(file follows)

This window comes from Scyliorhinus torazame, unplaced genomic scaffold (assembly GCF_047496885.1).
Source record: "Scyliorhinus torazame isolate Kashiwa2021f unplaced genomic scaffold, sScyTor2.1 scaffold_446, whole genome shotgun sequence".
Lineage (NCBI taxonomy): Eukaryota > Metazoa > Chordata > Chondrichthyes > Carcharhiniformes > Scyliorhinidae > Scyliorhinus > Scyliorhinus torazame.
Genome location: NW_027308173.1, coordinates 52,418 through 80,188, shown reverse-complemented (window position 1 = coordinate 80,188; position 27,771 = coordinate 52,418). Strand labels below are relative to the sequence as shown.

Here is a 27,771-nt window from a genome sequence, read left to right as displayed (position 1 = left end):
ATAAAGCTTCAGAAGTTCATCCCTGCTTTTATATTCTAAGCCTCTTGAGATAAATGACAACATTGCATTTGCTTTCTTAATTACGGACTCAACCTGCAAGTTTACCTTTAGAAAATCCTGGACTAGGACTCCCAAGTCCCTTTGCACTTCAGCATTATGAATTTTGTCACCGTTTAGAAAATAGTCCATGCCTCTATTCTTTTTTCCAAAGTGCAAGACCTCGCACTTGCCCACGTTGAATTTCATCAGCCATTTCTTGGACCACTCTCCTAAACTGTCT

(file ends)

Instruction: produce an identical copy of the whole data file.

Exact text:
This window comes from Scyliorhinus torazame, unplaced genomic scaffold (assembly GCF_047496885.1).
Source record: "Scyliorhinus torazame isolate Kashiwa2021f unplaced genomic scaffold, sScyTor2.1 scaffold_446, whole genome shotgun sequence".
Lineage (NCBI taxonomy): Eukaryota > Metazoa > Chordata > Chondrichthyes > Carcharhiniformes > Scyliorhinidae > Scyliorhinus > Scyliorhinus torazame.
Genome location: NW_027308173.1, coordinates 52,418 through 80,188, shown reverse-complemented (window position 1 = coordinate 80,188; position 27,771 = coordinate 52,418). Strand labels below are relative to the sequence as shown.

Here is a 27,771-nt window from a genome sequence, read left to right as displayed (position 1 = left end):
ATAAAGCTTCAGAAGTTCATCCCTGCTTTTATATTCTAAGCCTCTTGAGATAAATGACAACATTGCATTTGCTTTCTTAATTACGGACTCAACCTGCAAGTTTACCTTTAGAAAATCCTGGACTAGGACTCCCAAGTCCCTTTGCACTTCAGCATTATGAATTTTGTCACCGTTTAGAAAATAGTCCATGCCTCTATTCTTTTTTCCAAAGTGCAAGACCTCGCACTTGCCCACGTTGAATTTCATCAGCCATTTCTTGGACCACTCTCCTAAACTGTCT